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    Pro-remain supporters of Britain staying in the EU, wear EU flag masks as they take part in an anti-Brexit protest outside the Houses of Parliament in London, Monday, Sept. 11, 2017. Lawmakers are due to vote late Monday or early Tuesday on the European Union (Withdrawal) Bill, which aims to convert around 12,000 EU laws and regulations into domestic statute on the day the country leaves the bloc in March 2019

    Ministers to Allow Millions of EU Citizens to Remain in UK Post-Brexit – Reports

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    The cabinet papers were leaked to British media over the weekend, revealing that ministers will not be using the future rights of EU citizens in the UK as a bargaining chip in negotiations with Brussels.

    The UK government plans to take the “moral high ground” by allowing millions of EU citizens in Britain to remain after Brexit, leaked cabinet papers have revealed.

    "The Home Office plans to make an offer to existing EU residents that they can remain in the UK in a 'no deal' scenario, in effect unilaterally implementing the [immigration element of the] Citizens' Rights agreement agreed with the EU in December 2017,” the paper reads.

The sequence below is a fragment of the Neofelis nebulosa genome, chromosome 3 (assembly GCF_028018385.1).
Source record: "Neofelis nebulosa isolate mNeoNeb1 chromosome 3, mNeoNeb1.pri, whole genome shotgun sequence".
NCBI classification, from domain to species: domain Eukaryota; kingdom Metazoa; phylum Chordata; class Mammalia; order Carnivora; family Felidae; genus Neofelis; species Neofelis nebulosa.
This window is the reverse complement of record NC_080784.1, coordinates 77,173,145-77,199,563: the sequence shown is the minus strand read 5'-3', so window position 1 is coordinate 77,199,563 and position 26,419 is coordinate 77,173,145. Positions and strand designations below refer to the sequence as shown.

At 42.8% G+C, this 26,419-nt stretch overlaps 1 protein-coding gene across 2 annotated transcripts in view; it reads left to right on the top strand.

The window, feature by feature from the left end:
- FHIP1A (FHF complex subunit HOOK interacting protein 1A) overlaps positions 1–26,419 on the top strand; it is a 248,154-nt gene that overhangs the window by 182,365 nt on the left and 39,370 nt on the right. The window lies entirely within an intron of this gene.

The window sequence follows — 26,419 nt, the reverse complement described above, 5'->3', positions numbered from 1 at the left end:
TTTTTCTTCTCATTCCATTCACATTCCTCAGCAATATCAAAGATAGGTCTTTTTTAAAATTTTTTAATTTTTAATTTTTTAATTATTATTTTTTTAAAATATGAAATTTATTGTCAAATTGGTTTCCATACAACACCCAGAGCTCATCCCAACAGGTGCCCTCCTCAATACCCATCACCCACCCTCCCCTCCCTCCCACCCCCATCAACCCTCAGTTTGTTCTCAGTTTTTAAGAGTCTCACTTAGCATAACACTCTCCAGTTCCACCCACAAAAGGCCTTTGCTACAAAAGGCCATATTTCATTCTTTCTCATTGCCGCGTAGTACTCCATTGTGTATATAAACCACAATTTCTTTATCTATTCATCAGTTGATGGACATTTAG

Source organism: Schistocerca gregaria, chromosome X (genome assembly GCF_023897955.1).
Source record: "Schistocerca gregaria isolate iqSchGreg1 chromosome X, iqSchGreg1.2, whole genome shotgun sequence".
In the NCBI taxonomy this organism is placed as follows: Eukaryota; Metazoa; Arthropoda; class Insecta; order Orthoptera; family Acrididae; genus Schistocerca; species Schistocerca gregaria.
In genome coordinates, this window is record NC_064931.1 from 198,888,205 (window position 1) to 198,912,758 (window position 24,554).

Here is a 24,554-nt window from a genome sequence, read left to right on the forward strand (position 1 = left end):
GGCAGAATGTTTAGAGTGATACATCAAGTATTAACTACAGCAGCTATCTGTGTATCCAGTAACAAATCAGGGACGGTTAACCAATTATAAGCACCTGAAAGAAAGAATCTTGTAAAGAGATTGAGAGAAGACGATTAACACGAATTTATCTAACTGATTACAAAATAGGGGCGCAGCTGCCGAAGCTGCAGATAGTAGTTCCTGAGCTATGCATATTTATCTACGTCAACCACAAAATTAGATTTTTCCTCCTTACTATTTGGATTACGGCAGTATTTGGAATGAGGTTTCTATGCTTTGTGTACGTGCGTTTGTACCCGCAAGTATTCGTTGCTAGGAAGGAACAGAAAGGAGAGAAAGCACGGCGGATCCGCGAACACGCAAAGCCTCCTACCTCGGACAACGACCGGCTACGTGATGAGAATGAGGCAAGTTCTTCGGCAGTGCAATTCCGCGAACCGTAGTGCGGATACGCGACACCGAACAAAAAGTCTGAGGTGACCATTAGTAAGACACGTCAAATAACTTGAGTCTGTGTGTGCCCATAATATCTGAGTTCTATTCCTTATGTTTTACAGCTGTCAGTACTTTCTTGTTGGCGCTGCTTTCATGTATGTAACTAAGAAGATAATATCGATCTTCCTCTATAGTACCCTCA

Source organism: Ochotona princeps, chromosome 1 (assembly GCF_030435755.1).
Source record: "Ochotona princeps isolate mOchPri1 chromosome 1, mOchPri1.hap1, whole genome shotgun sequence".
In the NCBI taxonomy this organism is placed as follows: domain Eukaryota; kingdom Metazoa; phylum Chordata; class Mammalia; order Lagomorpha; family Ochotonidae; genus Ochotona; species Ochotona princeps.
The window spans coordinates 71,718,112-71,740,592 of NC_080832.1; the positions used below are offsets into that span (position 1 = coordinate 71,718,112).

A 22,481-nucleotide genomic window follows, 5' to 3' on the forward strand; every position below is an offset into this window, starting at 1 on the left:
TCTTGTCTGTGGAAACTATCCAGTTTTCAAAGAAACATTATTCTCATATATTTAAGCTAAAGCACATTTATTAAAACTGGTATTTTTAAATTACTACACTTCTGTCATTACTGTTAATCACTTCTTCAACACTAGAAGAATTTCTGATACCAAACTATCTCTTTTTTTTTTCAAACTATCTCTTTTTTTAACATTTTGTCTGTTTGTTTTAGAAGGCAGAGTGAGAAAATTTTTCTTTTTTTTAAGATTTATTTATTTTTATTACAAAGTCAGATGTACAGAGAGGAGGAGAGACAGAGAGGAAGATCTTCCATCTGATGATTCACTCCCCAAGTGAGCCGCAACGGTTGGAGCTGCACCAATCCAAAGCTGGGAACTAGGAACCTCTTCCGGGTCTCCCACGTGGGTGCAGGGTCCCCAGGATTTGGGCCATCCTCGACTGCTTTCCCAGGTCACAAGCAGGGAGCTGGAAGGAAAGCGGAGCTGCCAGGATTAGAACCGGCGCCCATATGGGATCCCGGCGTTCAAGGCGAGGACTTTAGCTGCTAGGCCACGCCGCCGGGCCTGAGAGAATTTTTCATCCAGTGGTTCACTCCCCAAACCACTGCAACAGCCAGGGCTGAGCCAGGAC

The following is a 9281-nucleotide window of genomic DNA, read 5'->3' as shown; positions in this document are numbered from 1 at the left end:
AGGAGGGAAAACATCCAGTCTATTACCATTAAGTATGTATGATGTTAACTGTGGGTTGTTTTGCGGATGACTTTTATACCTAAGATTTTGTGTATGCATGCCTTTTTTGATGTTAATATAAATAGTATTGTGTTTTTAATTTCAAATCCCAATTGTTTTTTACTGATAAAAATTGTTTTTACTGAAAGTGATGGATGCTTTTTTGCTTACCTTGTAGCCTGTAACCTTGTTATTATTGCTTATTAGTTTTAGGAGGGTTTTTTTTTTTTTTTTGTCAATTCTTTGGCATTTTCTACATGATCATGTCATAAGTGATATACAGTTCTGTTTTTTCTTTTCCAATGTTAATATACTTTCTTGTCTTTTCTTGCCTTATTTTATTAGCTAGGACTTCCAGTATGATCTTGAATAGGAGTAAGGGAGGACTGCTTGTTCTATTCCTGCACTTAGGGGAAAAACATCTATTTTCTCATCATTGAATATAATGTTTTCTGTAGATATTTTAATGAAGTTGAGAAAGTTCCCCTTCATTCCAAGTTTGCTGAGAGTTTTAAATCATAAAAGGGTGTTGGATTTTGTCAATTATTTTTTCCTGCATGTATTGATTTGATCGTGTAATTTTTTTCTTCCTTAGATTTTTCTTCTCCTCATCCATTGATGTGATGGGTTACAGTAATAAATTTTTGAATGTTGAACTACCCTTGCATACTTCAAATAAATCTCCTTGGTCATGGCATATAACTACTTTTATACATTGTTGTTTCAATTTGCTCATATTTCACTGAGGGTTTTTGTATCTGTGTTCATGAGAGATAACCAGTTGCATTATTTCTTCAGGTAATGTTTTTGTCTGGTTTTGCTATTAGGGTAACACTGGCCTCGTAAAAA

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    The leaked document also stipulates that the move is unilateral and would not be reversed if the EU doesn’t follow suit.

    "Making an offer is not only important to provide certainty publicly, but will enable the UK government to take the moral high ground,” the paper explains.

    With almost four million EU citizens living in the UK, the revelation will come as a relief, as Brexit risked forcing them to return to their home country or having to resettle in another EU member state.

    The UK was expected to use the matter as a bargaining chip to leverage a favorable Brexit deal, especially as the EU looks set to not back down from its negotiating position, despite many politicians calling on Brussels to avert a hard Brexit.

    However, although the government is claiming the move is a show of goodwill, it will also serve the interests of some sectors of the UK economy, as labor shortages were expected under a deal resulting in the removal of EU citizens from Britain.

    Further details will be released by the government on Thursday, as it begins publishing a series of “technical notes” to help businesses and consumers prepare for a no-deal Brexit, which is looking increasingly likely.

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    labor, negotiations, trade, Brexit, UK Government, Home Office, European Union, United Kingdom, Brussels
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